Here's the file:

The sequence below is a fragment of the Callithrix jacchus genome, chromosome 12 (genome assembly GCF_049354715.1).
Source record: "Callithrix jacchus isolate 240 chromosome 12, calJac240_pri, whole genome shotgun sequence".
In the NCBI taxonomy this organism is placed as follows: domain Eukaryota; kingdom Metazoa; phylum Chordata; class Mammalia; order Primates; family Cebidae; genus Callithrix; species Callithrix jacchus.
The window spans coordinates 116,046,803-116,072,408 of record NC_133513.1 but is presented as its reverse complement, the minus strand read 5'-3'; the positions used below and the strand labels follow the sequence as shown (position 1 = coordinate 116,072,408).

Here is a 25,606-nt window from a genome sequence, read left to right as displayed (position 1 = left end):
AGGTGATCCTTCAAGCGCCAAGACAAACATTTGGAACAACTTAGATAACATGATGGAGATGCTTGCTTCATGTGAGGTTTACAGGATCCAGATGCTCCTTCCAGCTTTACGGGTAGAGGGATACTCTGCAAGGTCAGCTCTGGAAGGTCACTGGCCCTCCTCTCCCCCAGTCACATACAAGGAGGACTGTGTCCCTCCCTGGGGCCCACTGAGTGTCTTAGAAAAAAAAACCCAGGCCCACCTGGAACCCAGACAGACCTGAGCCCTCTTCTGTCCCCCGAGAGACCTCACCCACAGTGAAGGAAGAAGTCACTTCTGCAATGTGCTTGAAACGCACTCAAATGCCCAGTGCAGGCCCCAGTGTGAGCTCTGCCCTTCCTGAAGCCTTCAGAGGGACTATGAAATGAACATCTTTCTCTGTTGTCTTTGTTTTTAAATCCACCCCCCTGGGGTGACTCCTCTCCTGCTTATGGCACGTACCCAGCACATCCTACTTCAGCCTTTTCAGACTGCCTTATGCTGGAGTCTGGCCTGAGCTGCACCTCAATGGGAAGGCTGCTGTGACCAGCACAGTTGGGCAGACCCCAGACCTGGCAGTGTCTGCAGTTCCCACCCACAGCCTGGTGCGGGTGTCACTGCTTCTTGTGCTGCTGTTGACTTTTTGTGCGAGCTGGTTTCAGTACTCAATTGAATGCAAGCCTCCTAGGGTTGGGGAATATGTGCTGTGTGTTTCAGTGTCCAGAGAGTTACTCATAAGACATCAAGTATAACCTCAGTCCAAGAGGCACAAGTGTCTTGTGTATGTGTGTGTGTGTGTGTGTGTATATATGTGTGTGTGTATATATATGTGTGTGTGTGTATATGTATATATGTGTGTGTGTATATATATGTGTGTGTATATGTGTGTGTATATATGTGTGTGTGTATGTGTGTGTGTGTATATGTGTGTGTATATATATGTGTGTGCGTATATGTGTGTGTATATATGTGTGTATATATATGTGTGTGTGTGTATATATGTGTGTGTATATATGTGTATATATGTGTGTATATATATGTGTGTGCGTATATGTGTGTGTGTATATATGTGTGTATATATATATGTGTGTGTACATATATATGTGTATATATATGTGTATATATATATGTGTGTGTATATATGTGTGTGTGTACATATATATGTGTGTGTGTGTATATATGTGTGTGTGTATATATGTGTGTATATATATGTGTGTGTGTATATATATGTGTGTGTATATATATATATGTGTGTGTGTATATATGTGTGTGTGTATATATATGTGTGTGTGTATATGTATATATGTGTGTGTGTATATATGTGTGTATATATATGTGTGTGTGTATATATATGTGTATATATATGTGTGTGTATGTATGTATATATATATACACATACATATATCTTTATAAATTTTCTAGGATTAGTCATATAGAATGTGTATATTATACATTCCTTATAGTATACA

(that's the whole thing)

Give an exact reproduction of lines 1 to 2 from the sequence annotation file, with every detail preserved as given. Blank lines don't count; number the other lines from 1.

The sequence below is a fragment of the Callithrix jacchus genome, chromosome 12 (genome assembly GCF_049354715.1).
Source record: "Callithrix jacchus isolate 240 chromosome 12, calJac240_pri, whole genome shotgun sequence".